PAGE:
Two More Bathmats

Not only am I finishing up a huge addition made to the stash in August of kitchen cotton, but I am providing the D.B. with two more bathmats that she loves! There will be about six ounces of the colors left over and they will become charming Swiffer cozies! These are wonderfully quick to make and very satisfactory all around.

Wednesday, September 30, 2009

The VERY Late Socks for Scott

I promised my patient (but now, quite understandably grumbly) son-in-law socks about three years ago. I showed him the beautiful yarns from Blue Moon Fiber Arts. They are Copper and Rooster Rock in Socks That Rock, medium weight. At the same time I showed him the booklet BMFA publishes with ideas for fair isle work with their yarns. All well and good until I actually began a swatch this spring. When I actually knit the two yarns I fell in love with them. The monochrome Copper is a perfect foil for Rooster Rock. Rooster Rock has all the tints you'd expect from a naturally-dyed tweed from the Shetland Islands. It is much too beautiful to use for stranded two-color knitting where the continuity of the color progressions would be lost. The colorway is elegant, actually, not one to play around with. It's a rare yarn that commands such respect.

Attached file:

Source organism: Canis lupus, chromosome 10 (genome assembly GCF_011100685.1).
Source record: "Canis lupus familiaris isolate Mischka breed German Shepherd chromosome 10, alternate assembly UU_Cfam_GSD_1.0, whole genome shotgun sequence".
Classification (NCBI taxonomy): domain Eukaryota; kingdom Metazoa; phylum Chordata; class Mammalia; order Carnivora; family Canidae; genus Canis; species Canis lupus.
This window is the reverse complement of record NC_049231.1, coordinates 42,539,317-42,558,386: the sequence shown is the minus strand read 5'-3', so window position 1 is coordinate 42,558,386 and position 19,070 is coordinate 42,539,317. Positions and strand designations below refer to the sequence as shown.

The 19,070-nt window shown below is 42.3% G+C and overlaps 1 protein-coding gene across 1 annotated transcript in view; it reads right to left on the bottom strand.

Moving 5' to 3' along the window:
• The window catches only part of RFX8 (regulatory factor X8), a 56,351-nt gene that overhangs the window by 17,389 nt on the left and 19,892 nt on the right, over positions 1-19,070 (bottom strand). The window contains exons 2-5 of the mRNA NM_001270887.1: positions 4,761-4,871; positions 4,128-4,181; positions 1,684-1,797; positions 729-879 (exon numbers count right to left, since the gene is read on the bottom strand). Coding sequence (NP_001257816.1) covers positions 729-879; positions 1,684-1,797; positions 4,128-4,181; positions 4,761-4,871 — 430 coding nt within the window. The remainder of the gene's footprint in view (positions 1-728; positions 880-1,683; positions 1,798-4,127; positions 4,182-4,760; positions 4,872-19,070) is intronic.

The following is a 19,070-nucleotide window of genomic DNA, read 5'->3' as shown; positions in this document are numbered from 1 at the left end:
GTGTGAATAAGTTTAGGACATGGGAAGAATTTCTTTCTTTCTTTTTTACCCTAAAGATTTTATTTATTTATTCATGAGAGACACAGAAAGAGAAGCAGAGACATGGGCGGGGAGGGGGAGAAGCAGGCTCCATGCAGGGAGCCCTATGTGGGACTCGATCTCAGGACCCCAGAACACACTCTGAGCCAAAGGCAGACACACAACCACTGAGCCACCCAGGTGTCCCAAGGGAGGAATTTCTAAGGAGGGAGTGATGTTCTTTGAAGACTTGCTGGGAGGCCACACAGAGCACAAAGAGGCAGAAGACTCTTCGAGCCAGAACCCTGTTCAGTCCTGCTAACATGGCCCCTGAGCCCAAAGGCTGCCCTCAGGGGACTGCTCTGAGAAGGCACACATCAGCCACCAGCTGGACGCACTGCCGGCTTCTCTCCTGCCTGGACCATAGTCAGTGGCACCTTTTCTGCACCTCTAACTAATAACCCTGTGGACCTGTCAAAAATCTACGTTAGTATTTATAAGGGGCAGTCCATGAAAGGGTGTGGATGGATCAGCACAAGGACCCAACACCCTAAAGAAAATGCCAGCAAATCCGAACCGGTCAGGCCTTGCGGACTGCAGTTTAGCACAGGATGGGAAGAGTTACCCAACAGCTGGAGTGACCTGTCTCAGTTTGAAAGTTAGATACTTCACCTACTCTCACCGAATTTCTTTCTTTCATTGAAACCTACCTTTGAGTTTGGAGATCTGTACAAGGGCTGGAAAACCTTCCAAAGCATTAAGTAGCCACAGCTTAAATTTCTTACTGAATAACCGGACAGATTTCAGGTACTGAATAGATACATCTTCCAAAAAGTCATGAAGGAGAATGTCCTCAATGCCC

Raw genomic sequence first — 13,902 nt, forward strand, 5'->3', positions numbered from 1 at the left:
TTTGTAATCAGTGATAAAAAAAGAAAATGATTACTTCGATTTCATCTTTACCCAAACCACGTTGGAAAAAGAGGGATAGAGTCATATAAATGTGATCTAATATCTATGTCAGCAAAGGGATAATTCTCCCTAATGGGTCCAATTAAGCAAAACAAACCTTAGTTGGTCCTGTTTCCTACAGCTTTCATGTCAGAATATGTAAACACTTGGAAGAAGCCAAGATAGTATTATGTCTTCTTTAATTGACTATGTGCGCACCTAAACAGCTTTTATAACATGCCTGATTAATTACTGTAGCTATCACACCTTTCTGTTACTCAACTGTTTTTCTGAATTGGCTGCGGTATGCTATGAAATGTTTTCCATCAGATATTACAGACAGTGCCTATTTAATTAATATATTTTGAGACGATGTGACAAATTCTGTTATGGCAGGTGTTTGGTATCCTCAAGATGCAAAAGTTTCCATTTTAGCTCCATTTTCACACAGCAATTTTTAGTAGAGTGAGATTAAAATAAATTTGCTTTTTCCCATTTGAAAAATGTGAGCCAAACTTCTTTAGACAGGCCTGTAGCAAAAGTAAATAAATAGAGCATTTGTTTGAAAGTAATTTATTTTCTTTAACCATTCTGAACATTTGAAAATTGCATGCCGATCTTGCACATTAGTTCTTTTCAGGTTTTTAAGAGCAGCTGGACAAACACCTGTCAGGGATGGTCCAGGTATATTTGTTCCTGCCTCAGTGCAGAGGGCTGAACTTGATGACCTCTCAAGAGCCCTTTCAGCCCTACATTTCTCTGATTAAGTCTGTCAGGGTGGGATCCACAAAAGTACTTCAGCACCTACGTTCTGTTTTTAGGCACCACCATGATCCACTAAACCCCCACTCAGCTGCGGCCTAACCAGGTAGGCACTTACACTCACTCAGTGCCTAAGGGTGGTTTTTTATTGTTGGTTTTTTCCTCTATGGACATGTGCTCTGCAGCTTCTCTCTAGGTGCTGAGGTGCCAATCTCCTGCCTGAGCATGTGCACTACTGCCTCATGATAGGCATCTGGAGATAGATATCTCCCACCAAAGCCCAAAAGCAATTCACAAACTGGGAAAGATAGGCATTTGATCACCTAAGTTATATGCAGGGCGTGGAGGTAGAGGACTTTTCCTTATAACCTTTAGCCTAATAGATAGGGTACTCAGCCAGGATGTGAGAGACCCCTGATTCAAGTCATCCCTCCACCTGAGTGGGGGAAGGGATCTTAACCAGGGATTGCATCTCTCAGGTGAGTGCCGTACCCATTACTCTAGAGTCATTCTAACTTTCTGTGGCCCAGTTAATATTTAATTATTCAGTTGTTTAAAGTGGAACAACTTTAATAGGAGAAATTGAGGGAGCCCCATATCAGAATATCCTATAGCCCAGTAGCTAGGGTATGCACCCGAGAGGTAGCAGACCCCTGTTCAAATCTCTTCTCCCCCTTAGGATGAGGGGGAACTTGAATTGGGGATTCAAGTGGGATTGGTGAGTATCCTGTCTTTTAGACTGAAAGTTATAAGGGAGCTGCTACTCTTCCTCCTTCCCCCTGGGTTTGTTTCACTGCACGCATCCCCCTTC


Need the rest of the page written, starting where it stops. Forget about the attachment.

It was a hard-going-summer with little time for knitting so I put this project aside -- again. At Rosh Hashanah my daughter reminded me that I was very, very late so I started again. Now she's upset that I've changed the pattern and may disappoint Scott. It would be foolish to spend all that time on something no one wants so I'm waiting for Scott's input.

Tuesday, September 29, 2009

Robert Polidori Disses Knitters

On the 9/28/09 New Yorker Outloud podcast "Interiors" staff photographer Robert Polidori is scathing about knitters -- and his fellow photographers. Contemptuously he compares his fellow students who liked to work in the darkroom developing photos to women who like to knit. He was quite scathing. Stupid man, doesn't he realize he's a craftsperson, too? He's using a tool to capture what is before his lens; knitters use their tools to make yarn into fabrics. Not that different!